All in all, I am glad that Father Pat and Father Maurice are no longer alive to see what Ireland has come to.  They would be very shocked at the idea of men living together and taking children away from their mother and father.

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Religion

Anti-Equality Lobby Opts For Old Scare Tactic

When all else fails, use the children.  That was always the way of the religious Right, not just in Ireland, but worldwide, and so it remains today.

Clearly aware that blatant opposition to same-sex relationships will be counter-productive, the likes of the Iona “Institute” have changed tack, attempting to focus instead on the rights of children.  But in doing that, ironically, the Iona “Institute” does exactly what it accuses its opponents of — trying to redefine marriage.  By insisting that procreation is an integral element of marriage, the Ionanists exclude all post-menopausal women, all men who, for one reason or another, cannot father children, and everyone who feels disinclined to have offspring.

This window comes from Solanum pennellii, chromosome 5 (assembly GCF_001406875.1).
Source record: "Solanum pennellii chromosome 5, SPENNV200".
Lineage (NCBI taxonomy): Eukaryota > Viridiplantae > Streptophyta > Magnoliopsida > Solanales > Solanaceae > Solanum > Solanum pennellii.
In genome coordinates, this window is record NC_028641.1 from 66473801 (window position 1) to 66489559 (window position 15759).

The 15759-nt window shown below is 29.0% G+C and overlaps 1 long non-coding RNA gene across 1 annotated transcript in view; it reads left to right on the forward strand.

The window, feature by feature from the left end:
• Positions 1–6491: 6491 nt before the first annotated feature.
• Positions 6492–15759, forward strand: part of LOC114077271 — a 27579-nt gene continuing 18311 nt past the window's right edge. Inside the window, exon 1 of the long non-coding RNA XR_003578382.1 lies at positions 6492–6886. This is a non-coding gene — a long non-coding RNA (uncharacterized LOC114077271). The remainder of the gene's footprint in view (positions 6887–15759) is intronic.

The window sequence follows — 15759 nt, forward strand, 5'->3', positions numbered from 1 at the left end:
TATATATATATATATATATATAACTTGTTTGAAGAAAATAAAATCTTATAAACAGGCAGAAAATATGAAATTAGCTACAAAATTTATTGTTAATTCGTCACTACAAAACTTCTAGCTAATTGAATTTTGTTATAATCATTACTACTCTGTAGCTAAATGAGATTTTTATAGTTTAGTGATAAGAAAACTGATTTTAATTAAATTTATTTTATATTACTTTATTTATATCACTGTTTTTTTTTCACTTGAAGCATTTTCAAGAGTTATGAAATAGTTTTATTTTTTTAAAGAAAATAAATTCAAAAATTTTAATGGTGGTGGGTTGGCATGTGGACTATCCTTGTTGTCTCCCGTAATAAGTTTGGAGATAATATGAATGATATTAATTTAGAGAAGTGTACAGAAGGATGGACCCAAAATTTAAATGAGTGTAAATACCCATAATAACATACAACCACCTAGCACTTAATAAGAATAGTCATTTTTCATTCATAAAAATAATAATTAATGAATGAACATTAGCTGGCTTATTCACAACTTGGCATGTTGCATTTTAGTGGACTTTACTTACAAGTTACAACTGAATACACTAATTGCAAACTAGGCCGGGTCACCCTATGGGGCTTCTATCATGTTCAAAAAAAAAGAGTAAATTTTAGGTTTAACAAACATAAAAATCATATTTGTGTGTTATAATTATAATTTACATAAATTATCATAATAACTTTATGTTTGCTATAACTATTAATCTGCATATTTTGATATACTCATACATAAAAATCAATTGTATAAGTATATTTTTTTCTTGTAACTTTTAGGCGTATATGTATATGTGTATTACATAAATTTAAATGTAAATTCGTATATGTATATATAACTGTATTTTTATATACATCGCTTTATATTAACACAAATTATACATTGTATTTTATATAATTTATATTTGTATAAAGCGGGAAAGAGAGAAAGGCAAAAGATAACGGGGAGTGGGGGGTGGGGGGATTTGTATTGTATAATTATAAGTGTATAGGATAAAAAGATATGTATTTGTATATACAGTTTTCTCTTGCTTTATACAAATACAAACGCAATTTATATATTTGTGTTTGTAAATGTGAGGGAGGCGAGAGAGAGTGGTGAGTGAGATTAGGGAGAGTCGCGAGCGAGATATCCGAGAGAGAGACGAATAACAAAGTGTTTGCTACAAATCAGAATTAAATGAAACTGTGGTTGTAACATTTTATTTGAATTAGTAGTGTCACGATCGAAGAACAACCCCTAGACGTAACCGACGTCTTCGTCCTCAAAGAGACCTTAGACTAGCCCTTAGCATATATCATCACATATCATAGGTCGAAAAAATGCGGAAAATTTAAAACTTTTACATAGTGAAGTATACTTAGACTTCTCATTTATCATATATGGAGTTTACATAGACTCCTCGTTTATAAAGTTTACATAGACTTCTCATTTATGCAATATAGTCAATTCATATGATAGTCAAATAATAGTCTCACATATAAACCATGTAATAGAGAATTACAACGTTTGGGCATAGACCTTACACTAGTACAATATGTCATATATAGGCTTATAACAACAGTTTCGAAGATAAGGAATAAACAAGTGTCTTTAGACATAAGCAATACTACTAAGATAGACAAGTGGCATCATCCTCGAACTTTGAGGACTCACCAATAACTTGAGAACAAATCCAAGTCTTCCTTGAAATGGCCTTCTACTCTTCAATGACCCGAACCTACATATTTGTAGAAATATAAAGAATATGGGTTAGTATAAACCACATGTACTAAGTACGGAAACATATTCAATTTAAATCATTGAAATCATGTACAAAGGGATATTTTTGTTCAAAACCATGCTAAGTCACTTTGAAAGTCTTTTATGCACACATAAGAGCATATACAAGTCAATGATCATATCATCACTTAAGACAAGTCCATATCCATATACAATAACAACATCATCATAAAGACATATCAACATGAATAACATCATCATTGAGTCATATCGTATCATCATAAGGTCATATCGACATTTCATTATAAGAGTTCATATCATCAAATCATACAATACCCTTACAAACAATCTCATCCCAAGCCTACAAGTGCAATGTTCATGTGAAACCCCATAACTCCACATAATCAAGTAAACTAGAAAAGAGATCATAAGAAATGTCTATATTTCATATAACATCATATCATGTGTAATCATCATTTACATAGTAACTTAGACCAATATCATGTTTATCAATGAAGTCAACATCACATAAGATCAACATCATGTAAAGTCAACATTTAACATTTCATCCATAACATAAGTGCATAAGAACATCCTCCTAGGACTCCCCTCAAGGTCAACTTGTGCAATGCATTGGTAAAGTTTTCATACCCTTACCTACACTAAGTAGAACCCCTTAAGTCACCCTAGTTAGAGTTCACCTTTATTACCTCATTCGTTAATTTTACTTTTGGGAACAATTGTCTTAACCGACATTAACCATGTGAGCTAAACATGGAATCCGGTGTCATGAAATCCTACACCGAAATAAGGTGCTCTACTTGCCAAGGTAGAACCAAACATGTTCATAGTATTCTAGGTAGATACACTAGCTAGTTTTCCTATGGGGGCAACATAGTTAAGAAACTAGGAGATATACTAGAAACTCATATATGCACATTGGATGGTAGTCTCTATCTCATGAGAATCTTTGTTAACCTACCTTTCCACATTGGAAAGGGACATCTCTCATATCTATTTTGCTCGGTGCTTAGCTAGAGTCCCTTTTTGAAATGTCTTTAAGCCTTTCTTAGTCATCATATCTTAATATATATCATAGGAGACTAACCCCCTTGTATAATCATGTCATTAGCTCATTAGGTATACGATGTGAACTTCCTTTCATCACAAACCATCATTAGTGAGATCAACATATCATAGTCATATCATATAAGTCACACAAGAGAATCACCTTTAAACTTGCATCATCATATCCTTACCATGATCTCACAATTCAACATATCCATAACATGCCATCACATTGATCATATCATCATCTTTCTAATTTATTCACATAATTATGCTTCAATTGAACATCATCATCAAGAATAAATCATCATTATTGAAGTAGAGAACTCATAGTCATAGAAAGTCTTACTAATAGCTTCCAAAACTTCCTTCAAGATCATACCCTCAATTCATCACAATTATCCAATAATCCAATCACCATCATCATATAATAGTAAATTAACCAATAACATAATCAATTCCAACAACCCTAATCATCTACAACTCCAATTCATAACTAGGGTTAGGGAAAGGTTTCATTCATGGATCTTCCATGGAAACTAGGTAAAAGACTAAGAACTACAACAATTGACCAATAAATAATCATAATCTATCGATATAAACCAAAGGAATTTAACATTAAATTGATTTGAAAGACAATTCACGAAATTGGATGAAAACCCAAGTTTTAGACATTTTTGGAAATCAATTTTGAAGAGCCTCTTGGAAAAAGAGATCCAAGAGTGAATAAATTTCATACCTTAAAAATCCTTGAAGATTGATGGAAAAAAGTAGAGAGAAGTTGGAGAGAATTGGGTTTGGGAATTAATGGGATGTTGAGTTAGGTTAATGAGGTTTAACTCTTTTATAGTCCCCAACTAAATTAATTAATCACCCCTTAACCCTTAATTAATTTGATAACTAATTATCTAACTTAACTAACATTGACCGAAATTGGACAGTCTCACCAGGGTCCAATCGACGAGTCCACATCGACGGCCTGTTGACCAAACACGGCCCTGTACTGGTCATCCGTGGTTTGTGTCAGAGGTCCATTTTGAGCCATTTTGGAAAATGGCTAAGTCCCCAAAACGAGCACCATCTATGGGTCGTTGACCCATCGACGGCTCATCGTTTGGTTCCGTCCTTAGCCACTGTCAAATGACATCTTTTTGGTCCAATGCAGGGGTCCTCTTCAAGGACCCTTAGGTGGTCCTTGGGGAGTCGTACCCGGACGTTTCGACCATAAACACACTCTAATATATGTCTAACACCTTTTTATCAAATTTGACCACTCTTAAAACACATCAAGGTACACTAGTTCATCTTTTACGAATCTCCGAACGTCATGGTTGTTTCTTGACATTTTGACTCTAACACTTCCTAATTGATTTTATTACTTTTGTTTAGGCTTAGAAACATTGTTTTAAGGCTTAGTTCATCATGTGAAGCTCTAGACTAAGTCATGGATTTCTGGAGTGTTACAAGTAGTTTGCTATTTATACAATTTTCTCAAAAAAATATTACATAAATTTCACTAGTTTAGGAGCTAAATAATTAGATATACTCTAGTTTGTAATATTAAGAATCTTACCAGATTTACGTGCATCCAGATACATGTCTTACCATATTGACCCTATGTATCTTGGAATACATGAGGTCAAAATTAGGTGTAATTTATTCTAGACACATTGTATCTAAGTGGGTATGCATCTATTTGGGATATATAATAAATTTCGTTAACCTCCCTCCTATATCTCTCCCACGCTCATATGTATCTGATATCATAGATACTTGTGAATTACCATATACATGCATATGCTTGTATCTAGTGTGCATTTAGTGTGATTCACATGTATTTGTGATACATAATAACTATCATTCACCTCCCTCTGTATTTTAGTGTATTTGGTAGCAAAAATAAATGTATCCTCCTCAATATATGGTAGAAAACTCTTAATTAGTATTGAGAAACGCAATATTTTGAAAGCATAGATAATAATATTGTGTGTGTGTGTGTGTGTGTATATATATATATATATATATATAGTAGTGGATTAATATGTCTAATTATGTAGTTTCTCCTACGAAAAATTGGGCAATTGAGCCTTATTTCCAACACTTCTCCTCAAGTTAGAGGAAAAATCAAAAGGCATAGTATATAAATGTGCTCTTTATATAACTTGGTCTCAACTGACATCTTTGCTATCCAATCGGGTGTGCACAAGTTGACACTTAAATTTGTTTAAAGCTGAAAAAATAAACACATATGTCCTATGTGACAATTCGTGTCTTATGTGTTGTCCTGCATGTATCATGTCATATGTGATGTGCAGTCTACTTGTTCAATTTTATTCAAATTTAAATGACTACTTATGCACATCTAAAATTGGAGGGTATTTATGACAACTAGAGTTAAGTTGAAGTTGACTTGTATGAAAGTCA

In other words, marriage is what the Ionanists decide it ought to be, not what it actually is in the wide, non-specific world where there are no certainties and where people muddle through as best they can.  In the eyes of the religious Right, there is no room for nuance, no room for anything other than certainty, prescribed ways of being and approved forms of family.  Iona’s eyes are fixed firmly on the region between the belly-button and the knees, as usual with religious obsessives.

One of the silliest fallacies they continue to parrot is the deeply dishonest position of the Irish Catholic bishops, that marriage equality will deprive children of the right to a mother and a father.  You would think, to listen to David Quinn and Breda O’Brien, that there was some proposal to knock down doors, kidnap children and hand them over to the ravening gays.

Here’s a nasty distortion that we hear from them lately: if gays are allowed to marry, it won’t be possible to give preference to a heterosexual couple over a same-sex couple in an adoption.

Firstly, that statement is filled with contempt for the adoptive children they claim to have so much concern for.  They make the child sound like a prize in a cheap TV contest.  I didn’t get the baby but I won the electric kettle.